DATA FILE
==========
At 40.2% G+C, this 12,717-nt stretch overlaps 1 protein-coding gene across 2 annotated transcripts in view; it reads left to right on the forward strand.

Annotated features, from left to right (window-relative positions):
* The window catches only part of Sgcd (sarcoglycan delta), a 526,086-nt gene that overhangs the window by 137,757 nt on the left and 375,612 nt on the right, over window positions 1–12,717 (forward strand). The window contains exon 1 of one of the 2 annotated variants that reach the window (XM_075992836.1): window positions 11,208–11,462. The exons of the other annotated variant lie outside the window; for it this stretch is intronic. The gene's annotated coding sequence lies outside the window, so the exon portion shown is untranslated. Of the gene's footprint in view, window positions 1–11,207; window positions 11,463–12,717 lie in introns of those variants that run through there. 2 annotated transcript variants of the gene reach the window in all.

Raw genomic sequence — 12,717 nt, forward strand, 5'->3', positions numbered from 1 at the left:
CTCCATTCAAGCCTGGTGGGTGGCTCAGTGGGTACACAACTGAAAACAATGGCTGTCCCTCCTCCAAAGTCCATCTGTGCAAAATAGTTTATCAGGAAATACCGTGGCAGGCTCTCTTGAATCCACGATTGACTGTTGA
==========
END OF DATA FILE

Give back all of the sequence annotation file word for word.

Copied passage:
At 40.2% G+C, this 12,717-nt stretch overlaps 1 protein-coding gene across 2 annotated transcripts in view; it reads left to right on the forward strand.

Annotated features, from left to right (window-relative positions):
* The window catches only part of Sgcd (sarcoglycan delta), a 526,086-nt gene that overhangs the window by 137,757 nt on the left and 375,612 nt on the right, over window positions 1–12,717 (forward strand). The window contains exon 1 of one of the 2 annotated variants that reach the window (XM_075992836.1): window positions 11,208–11,462. The exons of the other annotated variant lie outside the window; for it this stretch is intronic. The gene's annotated coding sequence lies outside the window, so the exon portion shown is untranslated. Of the gene's footprint in view, window positions 1–11,207; window positions 11,463–12,717 lie in introns of those variants that run through there. 2 annotated transcript variants of the gene reach the window in all.

Raw genomic sequence — 12,717 nt, forward strand, 5'->3', positions numbered from 1 at the left:
CTCCATTCAAGCCTGGTGGGTGGCTCAGTGGGTACACAACTGAAAACAATGGCTGTCCCTCCTCCAAAGTCCATCTGTGCAAAATAGTTTATCAGGAAATACCGTGGCAGGCTCTCTTGAATCCACGATTGACTGTTGA